ROGER SHERMAN BALDWIN, grandson of Roger Sherman, the only man to sign all of America's founding papers, was born in New Haven, Connecticut, on January 4, 1793. He graduated from Yale University in 1811, and the following year studied at the Litchfield Law School. Baldwin's most notable legal case was the Amistad trials, where he eventually won the freedom for the slaves who had revolted on the Spanish ship, the Amistad. He first entered politics in 1837 and 1838, when he was elected to the Connecticut Senate. He also served in the Connecticut House of Representatives in 1840 and 1841. Baldwin won the 1844 Whig gubernatorial nomination, and was elected Governor of Connecticut by a legislative vote of 116 to 93. He was reelected to a second term in 1845. During his tenure, legislation was enacted to eliminate the property qualification for voting, and he tried, but was unsuccessful, to have black suffrage legislation passed. Baldwin did not run for reelection, and on November 1, 1847, he was appointed to fill a vacancy in the U.S. Senate, a position he held until 1851. He also was a delegate to the Washington Peace Conference in 1861. Governor Roger Sherman Baldwin died on February 19, 1863, and is buried at the Grove Street Cemetery. His son, Simeon Eben Baldwin, was Governor of Connecticut from 1911-1915)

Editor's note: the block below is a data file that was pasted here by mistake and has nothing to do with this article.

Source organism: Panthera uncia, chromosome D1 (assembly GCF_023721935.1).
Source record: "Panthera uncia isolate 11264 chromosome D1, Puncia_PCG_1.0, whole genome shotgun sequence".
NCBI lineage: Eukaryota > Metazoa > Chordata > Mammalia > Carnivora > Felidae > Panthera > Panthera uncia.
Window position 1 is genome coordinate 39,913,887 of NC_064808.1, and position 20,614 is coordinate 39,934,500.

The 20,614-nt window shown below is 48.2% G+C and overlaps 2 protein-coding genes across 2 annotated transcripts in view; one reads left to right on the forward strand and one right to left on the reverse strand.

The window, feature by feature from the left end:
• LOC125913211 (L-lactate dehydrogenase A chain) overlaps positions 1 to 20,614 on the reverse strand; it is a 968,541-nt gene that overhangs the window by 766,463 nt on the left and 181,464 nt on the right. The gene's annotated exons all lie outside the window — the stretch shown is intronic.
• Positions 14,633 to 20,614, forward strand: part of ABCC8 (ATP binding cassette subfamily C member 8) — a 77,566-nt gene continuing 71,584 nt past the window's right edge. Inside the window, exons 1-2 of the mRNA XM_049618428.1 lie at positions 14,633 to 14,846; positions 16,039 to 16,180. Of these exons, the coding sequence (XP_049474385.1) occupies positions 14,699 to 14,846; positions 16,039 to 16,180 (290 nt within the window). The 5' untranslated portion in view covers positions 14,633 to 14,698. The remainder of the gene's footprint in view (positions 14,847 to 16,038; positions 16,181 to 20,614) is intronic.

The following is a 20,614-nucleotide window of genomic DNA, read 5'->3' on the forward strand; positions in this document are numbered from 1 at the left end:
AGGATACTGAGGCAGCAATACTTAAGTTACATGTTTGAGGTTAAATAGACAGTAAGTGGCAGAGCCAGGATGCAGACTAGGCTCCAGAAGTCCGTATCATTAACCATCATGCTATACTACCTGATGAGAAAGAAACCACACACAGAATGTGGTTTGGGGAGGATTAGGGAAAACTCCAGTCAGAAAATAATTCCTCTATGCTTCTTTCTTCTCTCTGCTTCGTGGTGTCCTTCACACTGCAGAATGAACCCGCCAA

Sobel, Robert, and John Raimo, eds. Biographical Directory of the Governors of the United States, 1789-1978, Vol. 1, Westport, Conn.; Meckler Books, 1978. 4 vols.